December 17, 2010

The Garden in December

Actually, there's not much to show you. The first week of December was mild, with frosts at night but 40s during the day. The garden still looked pretty good.

Fall garden 1st week of December

Week two we got hit with a hard freeze. For days we had lows in the teens and highs not getting out of the 30s. What didn't freeze wilted from the cold.

Fall garden after hard freeze

While much of the rest of the northern hemisphere was getting buried in snow, the third week of December here brought only a few stray flakes coming down. Then Thursday we woke up to a freezing rain which coated everything with a thin, slippery layer of ice.

Freezing rain on the ice covered broccoli

Those aren't snowflakes in the photo above, they're raindrops freezing on the way down. The flash caught them coming down.

We're still getting plenty of fresh vegetables though. I harvested the last of the broccoli right after the plants froze. There was enough for a broccoli, dried cranberry, and toasted almond salad. Next spring we're likely to get another growth of it, and then I'll collect broccoli seeds.

I also harvested the frozen cabbage heads (sauteed cabbage and onions, yum!). Then there are still fresh turnips, beets, and carrots to harvest as long as the ground isn't frozen solid. We've eaten a lot of turnips; diced and roasted with potatoes mostly, or mashed with potatoes. I've also made several yummy batches of sauerruben. I remembered to mark a few turnips in the garden to let flower and go to seed. These will be saved for next year's seed.

Having all these plus the Swiss chard and salad greens has meant that we've used very little of our pantry stock, except when we want some variety.

Annual rye in the sunlight.

Lastly our winter green manure. We planted annual rye is at the far end of the garden, where we tilled in the chicken litter. It's only coming up sporadically, thanks (I think) to our $1 seed spreader. Maybe we don't have the hang of it yet! Still, my gardening philosophy is that something is better than nothing.

I recently blogged about the winter wheat, which still looks good. Next month I can start my cabbage plants inside. In the meantime I'll work on staying warm by perusing the 2011 garden catalogues. :)


City Sister said...

That's one of my favorite winter activities...planning the garden for the next is so hopeful when you are getting snow on a daily basis

Theresa said...

A perfect winter activity, but so isn't weaving...maybe this winter will see the dust knocked off that beautiful loom! :)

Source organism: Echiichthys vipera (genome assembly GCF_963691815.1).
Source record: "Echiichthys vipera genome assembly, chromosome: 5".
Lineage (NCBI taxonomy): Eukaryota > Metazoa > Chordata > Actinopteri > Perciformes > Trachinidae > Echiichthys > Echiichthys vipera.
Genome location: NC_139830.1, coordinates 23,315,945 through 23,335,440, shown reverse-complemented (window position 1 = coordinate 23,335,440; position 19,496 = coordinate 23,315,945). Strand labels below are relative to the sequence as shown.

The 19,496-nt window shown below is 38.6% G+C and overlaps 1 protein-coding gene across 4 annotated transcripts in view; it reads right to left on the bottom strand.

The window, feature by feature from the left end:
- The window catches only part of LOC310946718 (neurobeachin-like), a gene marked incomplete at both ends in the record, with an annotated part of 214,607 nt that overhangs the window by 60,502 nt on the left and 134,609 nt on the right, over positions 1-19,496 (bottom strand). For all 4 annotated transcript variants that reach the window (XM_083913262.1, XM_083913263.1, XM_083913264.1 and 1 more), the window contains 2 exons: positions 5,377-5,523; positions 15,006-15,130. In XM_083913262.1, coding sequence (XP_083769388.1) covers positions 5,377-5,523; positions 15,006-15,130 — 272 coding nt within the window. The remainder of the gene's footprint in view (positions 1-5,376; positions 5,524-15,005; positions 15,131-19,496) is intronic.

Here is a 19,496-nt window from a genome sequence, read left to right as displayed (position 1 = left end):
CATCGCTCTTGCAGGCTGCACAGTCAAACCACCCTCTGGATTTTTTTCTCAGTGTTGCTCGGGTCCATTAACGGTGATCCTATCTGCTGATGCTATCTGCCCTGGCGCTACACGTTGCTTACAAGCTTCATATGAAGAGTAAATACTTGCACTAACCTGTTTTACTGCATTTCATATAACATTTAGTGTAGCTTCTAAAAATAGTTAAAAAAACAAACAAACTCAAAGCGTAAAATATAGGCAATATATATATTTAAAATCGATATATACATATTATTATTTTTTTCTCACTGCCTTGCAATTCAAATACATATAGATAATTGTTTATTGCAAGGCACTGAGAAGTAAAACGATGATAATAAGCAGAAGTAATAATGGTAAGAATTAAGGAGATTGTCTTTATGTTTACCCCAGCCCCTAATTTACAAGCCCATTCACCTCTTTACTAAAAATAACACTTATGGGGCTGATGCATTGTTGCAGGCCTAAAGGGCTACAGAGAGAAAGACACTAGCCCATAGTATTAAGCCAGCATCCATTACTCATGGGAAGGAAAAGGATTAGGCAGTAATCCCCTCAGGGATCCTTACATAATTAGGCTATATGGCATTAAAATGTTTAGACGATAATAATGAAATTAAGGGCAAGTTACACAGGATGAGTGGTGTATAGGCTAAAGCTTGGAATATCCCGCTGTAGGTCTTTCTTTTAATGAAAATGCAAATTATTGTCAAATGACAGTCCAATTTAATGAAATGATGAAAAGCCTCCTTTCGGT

Tami said...

Leigh...Your garden looks the same as mine. Question for you though.

I have broccoli in the ground that is "flat-lined" like yours. It sounds like you're saying that I can leave it in the ground and it might bounce back this spring?

What can I expect? Thanks!

Leigh said...

City Sister, "hopeful". Yes, that's the perfect word to describe it!

Theresa, yes I need to dust off that loom. I have a first grandbaby due at the end of April and need to do some baby blanket weaving!

Tami, I based that on what I did last year. I left my fall garden in the ground all winter (broccoli, beets, turnips, spinach, onions, lettuce), and everything went dormant. However, it all started to grow again in the spring. In fact, I had planted my broccoli so late that the only harvest I got was the following spring. As the weather got warmer everything pushed to make seed, all of which I saved of course. :) You and I are in the same planting zone I believe (7?) so it should work for you too. Give it a try as an experiment.

Mr. H. said...

I think that perhaps freezing rain is my least favorite type of weather...brr. Also, I still have not tried making that sauerruben of yours but as it sounds so good I really should. That broccoli, dried cranberry, and toasted almond salad sure sounds good too.:)

Nina said...

Our garden is under a thick white blanket! It came so suddenly, I didn't even get to harvest the last of the leeks. We've been lucky with little freezing rain, but lots of snow, but then we don't get a lot of freezing rain to begin with. The seed catalogues have arrived. I've allowed myself a quick glimpse, but am really trying to hold off til the new year to make garden plans

The Apple Pie Gal said...

Gosh I love fried cabbage and onion! I have never grown cabbage before, but intend to this coming year. Just got my first seed book in and I have so many things marked up already! Fun!!

Leigh said...

Mr. H, unfortunately, we're more likely to get freezing rain here than snow, although we can get quite a git of snow. The ice storms are the worst, usually with widespread loss of power and quite a bit of damage as well.

Nina, any chance of getting those leeks anyway? If they're frozen could you do something with them?

Diana, I have to confess that I've not had the best of luck with cabbage. Yet. It's one of those challenges that I'm going to conquer!

The Apple Pie Gal said...

Any variety I should watch out for? Do you have heat or bug problems?

Leigh said...

Yes, heat and bugs both. I think that's why my spring planted cabbages don't do so well. I do have cabbage moths, but have found Pyola spray from GardensAlive! to be effective. For varieties, I'm experimenting with types good for sauerkraut. I have Dutch flat in the garden now and thought they didn't make huge heads, they are wonderfully tasty. I'm going to order some Brunswick seed and see how they do. I'm hoping that if I get my spring seed started in January, I may get a spring harvest!

Benita said...

So sad to see the frozen garden, but then you surprized me by mentioning starting cabbage seeds next months. And the whole circle will begin once again. Congrats to all your hard work, and enjoy the litteral fruits from your labor.

Tanya Boracay said...

They look healthy.

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